As businesses of all sizes rush to make sense of the growing volumes of data they're collecting, they face a variety of business intelligence challenges that complicate efforts to make BI processes productive, effective and useful.
The challenges are shaped by multiple factors, including diverse data infrastructures, data management issues, new types of BI capabilities and varying levels of data literacy in the workforce. On the one hand, BI teams must ensure that proper data governance and security protections are put in place; on the other, they need to demonstrate how BI can benefit workers, including less data-literate ones.
Another set of BI challenges centers around changes in the ways that business intelligence tools are being used in organizations.
"Traditional BI typically involves curated data and applications driven by IT," said Porter Thorndike, senior director of strategic services at Information Builders, a BI and data management software vendor. The traditional approach commonly provides information to business users via reports and specialized portals, with well-defined workflows, Thorndike said. In contrast, modern BI initiatives are often driven by business units using self-service BI, data preparation and data visualization tools to hunt for insights.
In many cases, the challenges start with getting approval and funding for a business intelligence program and developing a solid BI strategy that meets business requirements for information and can deliver the promised return on investment. In addition to conventional querying and reporting, BI strategies often need to incorporate mobile BI, real-time BI, augmented analytics and other specialized applications, further increasing the deployment and management challenges.
As they address all the issues and problems, BI and data managers need to strike the right balance between agility and good governance. Faster time to insight can provide a competitive advantage. But that needs to be balanced against data security and privacy concerns and the risk that business users may perpetuate inaccurate findings. As Thorndike put it, "Is the speed at which those insights are generated worth acting upon knowing that some of the insights could be faulty?"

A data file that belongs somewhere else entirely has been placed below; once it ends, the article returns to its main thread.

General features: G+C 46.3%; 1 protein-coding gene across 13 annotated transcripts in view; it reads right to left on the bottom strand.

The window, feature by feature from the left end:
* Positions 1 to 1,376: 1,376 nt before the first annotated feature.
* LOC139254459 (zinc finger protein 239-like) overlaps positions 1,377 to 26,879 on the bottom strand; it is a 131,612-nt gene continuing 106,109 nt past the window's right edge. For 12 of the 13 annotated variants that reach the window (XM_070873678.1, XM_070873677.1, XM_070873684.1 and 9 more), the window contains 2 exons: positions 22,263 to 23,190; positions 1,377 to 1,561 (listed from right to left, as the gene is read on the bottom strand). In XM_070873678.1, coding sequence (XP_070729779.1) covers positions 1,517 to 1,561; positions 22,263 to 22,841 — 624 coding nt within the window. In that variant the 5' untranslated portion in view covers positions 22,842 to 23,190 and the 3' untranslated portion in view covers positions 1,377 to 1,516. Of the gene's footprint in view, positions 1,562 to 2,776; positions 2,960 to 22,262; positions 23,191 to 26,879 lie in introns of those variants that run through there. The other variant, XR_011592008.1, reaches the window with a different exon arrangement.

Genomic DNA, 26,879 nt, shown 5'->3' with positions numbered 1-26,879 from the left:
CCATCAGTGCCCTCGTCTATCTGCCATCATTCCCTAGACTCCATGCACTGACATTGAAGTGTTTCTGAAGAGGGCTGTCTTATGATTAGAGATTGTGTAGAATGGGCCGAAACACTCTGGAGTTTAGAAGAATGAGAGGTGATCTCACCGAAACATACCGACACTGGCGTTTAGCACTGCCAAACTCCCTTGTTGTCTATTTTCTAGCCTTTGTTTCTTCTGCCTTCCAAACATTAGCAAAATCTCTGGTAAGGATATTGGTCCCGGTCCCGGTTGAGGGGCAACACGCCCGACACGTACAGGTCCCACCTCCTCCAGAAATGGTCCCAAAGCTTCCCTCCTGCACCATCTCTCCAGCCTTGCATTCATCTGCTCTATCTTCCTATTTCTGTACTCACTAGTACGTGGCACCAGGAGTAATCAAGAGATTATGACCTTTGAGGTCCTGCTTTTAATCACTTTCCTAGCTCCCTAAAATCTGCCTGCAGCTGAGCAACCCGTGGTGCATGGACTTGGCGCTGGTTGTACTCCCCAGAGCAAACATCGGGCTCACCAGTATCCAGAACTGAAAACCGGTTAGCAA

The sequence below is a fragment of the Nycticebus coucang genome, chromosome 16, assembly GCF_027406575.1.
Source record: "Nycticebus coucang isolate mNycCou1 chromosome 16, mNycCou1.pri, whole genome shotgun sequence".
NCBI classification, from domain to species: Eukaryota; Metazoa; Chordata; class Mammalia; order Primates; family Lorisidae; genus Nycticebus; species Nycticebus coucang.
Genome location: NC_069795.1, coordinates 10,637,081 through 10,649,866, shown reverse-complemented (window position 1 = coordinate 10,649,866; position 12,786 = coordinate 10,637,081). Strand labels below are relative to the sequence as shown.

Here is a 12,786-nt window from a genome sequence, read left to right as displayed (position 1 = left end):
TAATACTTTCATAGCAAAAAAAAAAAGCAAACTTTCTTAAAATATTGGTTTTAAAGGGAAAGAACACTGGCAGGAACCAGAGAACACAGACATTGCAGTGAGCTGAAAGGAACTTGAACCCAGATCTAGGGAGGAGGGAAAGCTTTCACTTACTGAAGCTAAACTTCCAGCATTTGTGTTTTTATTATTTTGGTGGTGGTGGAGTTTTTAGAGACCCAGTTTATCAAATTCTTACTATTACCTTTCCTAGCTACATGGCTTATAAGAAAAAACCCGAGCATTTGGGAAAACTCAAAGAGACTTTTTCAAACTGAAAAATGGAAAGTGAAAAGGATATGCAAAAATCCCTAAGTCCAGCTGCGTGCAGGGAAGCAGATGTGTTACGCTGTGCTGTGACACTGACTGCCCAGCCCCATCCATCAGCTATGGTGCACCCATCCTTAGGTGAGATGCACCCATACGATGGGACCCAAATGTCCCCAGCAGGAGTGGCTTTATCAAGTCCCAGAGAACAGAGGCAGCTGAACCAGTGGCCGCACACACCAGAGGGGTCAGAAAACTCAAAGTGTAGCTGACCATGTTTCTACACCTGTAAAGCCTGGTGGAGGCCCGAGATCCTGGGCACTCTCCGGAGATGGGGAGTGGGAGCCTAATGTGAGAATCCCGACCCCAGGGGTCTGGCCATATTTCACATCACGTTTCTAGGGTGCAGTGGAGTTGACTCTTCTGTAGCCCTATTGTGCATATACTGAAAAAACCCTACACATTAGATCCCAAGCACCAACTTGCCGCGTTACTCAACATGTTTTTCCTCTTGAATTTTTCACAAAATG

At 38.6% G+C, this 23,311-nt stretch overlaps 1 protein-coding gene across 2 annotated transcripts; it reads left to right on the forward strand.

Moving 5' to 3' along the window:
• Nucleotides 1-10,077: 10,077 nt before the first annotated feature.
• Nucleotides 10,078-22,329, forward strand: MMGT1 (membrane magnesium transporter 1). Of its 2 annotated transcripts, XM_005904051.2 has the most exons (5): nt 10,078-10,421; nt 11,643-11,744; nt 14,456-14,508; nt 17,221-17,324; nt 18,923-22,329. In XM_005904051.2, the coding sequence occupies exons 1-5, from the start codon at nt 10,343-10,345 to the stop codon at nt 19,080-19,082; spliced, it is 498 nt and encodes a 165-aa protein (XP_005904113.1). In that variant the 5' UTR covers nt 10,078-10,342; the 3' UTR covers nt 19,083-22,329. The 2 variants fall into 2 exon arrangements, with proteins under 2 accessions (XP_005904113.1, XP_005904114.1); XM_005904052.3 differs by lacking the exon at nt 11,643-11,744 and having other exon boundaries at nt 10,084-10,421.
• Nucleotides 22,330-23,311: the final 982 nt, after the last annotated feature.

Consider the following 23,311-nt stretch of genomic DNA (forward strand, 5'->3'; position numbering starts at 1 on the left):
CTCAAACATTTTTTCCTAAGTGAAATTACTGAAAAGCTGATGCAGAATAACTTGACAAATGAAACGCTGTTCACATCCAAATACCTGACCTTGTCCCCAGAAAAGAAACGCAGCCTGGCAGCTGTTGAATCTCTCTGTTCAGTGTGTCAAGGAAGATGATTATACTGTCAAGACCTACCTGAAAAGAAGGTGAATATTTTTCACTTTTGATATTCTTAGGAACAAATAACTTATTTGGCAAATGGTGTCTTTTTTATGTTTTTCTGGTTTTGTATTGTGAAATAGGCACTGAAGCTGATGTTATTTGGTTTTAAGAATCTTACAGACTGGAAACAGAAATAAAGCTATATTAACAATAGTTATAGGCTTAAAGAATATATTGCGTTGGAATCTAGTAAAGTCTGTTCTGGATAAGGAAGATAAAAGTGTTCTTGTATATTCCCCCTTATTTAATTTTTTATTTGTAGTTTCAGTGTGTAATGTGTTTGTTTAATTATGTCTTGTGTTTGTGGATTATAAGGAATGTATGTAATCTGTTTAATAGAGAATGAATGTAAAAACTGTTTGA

Here's a more detailed look at the top business intelligence challenges for enterprises, plus advice from BI practitioners on how to avoid and overcome them.
1. Integrating data from different source systems
The growth in data sources means many organizations need to pull together data for analysis from a variety of databases, big data systems and business applications, both on premises and in the cloud. The most common way is to deploy a data warehouse as a central location for BI data. Other approaches are more agile -- for example, using data virtualization software or BI tools themselves to integrate data without loading it into a data warehouse. But that's a complicated process, too.
"While the BI tools have the capability to merge data from different data sources on the fly, it still requires a combination of technical skills and data understanding to make this happen," said Ramesh Hariharan, CTO at consultancy LatentView Analytics. That limits scalability and increases the time it takes to analyze data and deliver BI insights, Hariharan added. To help speed that up, he recommended creating a data catalog that contains information about data sources and lineage for users.
Other types of data integration challenges require navigating various technical tradeoffs. For example, Sameer Dixit, general manager of data, analytics and AI/machine learning at consulting services firm Persistent Systems, said his team ran into problems refreshing Microsoft Power BI reports on the fly from a Google BigQuery cloud data warehouse at one customer. The team found it could refresh the reports in memory instead, but performance was constrained by the hardware used, Dixit said.
Dixit's team also faced challenges in harmonizing different file formats used by a client's source systems. It explored creating a separate extract, transform and load (ETL) mapping for each file, but that would have taken too much time, he said. A better approach involved writing a Java application to bring all the files into a common format that could be processed efficiently in a single ETL job.
2. Data quality issues
BI applications are only as accurate as the data they're built on. "Data quality is one of the most crucial aspects of BI that is often overlooked," said Soumya Bijjal, director of product management at Aiven, an open source data infrastructure platform provider.
Users need to have access to high-quality data before beginning any BI projects, Bijjal said. But she added that, in the rush to aggregate data for analysis, many organizations neglect data quality or think they can just fix errors once they sort out the data collection issues.